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in physical metallurgy, a structural component of steels and cast irons. It is a dispersed variety of pearlite, which is a eutectic mixture of ferrite and cementite.

Sorbite was named in honor of the English scientist H. C. Sorby (1826–1908). It is formed as a result of the decomposition of austenite at a temperature of approximately 650°C. The distance between the lamellae in sorbite is 0.2 micrometer, whereas in pearlite it is 0.5–1.0 micrometer. The hardness, strength, and impact strength of sorbite are greater than those of pearlite. The ferrite-carbide mixture formed as a result of hardening and high-temperature tempering is sometimes called tempered sorbite.


Guliaev, A. P. Termicheskaia obrabotka stali, 2nd ed. Moscow, 1960.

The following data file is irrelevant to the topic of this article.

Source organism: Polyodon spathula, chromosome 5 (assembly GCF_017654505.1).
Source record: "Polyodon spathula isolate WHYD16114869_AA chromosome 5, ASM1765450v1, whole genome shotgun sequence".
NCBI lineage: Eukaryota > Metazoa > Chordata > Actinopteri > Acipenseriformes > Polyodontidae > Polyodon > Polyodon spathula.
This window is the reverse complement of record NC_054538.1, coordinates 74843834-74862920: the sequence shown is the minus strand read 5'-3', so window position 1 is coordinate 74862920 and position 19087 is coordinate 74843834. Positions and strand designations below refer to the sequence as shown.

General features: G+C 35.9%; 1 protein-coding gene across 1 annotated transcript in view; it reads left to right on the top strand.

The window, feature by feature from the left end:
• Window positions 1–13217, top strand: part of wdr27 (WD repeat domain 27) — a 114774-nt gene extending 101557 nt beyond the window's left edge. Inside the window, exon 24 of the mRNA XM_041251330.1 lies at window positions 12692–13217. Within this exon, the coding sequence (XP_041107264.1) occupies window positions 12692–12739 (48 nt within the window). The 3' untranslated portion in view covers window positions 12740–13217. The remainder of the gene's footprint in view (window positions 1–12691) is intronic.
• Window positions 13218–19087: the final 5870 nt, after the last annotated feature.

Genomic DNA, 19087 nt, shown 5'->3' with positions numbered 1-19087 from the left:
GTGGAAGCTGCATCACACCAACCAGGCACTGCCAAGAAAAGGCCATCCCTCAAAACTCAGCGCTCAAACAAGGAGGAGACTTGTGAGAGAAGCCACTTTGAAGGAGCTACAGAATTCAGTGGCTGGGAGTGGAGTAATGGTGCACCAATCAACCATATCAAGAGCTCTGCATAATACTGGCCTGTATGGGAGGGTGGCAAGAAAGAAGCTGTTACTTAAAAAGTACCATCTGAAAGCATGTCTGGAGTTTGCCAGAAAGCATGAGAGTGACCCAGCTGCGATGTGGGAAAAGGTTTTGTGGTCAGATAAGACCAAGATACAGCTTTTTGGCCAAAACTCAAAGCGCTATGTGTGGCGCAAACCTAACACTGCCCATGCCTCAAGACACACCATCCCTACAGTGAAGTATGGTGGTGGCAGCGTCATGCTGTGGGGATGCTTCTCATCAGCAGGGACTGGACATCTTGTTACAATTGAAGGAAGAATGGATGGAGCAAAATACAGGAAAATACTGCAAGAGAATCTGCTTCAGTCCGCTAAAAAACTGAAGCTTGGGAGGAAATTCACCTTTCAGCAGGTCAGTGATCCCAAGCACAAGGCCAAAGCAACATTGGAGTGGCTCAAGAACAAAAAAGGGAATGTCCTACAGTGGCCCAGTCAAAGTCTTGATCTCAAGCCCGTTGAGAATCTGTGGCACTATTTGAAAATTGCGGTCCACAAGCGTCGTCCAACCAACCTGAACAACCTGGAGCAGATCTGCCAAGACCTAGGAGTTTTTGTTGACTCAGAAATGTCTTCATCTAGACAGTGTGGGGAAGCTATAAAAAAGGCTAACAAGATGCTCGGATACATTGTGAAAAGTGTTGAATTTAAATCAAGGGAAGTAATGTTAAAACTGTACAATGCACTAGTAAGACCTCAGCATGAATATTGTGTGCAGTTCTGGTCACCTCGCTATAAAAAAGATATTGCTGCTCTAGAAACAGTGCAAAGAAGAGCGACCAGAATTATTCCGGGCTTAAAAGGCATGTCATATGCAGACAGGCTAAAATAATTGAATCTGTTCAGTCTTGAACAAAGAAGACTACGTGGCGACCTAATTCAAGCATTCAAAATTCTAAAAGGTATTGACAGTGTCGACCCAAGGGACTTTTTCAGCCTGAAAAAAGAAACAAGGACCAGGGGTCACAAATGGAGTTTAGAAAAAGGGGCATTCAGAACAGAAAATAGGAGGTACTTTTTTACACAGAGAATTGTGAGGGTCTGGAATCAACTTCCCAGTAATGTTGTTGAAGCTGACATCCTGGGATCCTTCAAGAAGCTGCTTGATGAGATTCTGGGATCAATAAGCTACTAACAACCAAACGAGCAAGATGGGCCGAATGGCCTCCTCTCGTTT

Bunin, K. P., and A. A. Baranov. Metallografiia. Moscow, 1970.
References in periodicals archive ?
As ethers of sorbitan and fatty acids are obtained at high temperatures (up to 245[degrees]C) in the presence of complex catalytic systems [5], in industrial product along with sorbitan monooleate can be found di-, three-, tetra-oleates of sorbitan, sorbite, oleic acid and products of their oxidation.
The metal in all sections of the weld zone consisted of the fine-dispersion homogeneous structure of tempered sorbite with the grain size corresponding to grain size number 11-13.
Consequently, the metal surface becomes sorbitic pearlite or sorbite of 290/320 HB hardness in the depth of 8 mm from the roll surface.
In thermally treated material the deformation scale decreases (owing to the higher ultimate strength and yielding point), whereas saturation with oxygen increases in the volumes of local, close to the surface materials due to the repeated overstrain of a ferrite component of sorbite mixture and higher temperature at the contact.